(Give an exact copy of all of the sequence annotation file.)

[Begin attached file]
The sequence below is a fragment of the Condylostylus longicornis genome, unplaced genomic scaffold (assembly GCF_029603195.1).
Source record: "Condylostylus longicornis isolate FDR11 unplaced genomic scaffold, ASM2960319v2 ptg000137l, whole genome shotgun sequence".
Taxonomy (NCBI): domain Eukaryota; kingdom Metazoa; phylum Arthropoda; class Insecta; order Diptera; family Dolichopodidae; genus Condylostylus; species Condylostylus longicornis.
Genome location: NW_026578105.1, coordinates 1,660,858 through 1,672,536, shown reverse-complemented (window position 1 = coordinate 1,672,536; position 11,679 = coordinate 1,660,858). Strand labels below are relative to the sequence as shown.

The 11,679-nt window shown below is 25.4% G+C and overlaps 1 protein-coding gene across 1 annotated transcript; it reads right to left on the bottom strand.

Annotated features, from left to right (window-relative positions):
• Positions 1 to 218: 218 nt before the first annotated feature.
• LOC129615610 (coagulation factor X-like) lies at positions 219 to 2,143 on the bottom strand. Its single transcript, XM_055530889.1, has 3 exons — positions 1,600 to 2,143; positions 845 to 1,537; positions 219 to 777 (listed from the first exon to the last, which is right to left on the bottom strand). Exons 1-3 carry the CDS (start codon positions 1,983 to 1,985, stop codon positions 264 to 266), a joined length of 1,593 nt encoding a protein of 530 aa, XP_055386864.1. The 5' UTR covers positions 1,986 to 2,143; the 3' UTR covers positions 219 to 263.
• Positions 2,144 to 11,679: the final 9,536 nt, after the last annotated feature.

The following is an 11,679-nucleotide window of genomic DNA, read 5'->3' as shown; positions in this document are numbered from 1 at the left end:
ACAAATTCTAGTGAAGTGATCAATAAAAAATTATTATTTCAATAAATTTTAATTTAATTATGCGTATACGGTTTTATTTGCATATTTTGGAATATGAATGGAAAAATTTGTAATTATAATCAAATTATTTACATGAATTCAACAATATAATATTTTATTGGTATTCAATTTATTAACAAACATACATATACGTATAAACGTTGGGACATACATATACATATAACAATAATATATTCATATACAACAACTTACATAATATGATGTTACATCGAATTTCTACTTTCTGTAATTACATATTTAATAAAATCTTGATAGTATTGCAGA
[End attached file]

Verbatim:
The sequence below is a fragment of the Condylostylus longicornis genome, unplaced genomic scaffold (assembly GCF_029603195.1).
Source record: "Condylostylus longicornis isolate FDR11 unplaced genomic scaffold, ASM2960319v2 ptg000137l, whole genome shotgun sequence".
Taxonomy (NCBI): domain Eukaryota; kingdom Metazoa; phylum Arthropoda; class Insecta; order Diptera; family Dolichopodidae; genus Condylostylus; species Condylostylus longicornis.
Genome location: NW_026578105.1, coordinates 1,660,858 through 1,672,536, shown reverse-complemented (window position 1 = coordinate 1,672,536; position 11,679 = coordinate 1,660,858). Strand labels below are relative to the sequence as shown.

The 11,679-nt window shown below is 25.4% G+C and overlaps 1 protein-coding gene across 1 annotated transcript; it reads right to left on the bottom strand.

Annotated features, from left to right (window-relative positions):
• Positions 1 to 218: 218 nt before the first annotated feature.
• LOC129615610 (coagulation factor X-like) lies at positions 219 to 2,143 on the bottom strand. Its single transcript, XM_055530889.1, has 3 exons — positions 1,600 to 2,143; positions 845 to 1,537; positions 219 to 777 (listed from the first exon to the last, which is right to left on the bottom strand). Exons 1-3 carry the CDS (start codon positions 1,983 to 1,985, stop codon positions 264 to 266), a joined length of 1,593 nt encoding a protein of 530 aa, XP_055386864.1. The 5' UTR covers positions 1,986 to 2,143; the 3' UTR covers positions 219 to 263.
• Positions 2,144 to 11,679: the final 9,536 nt, after the last annotated feature.

The following is an 11,679-nucleotide window of genomic DNA, read 5'->3' as shown; positions in this document are numbered from 1 at the left end:
ACAAATTCTAGTGAAGTGATCAATAAAAAATTATTATTTCAATAAATTTTAATTTAATTATGCGTATACGGTTTTATTTGCATATTTTGGAATATGAATGGAAAAATTTGTAATTATAATCAAATTATTTACATGAATTCAACAATATAATATTTTATTGGTATTCAATTTATTAACAAACATACATATACGTATAAACGTTGGGACATACATATACATATAACAATAATATATTCATATACAACAACTTACATAATATGATGTTACATCGAATTTCTACTTTCTGTAATTACATATTTAATAAAATCTTGATAGTATTGCAGA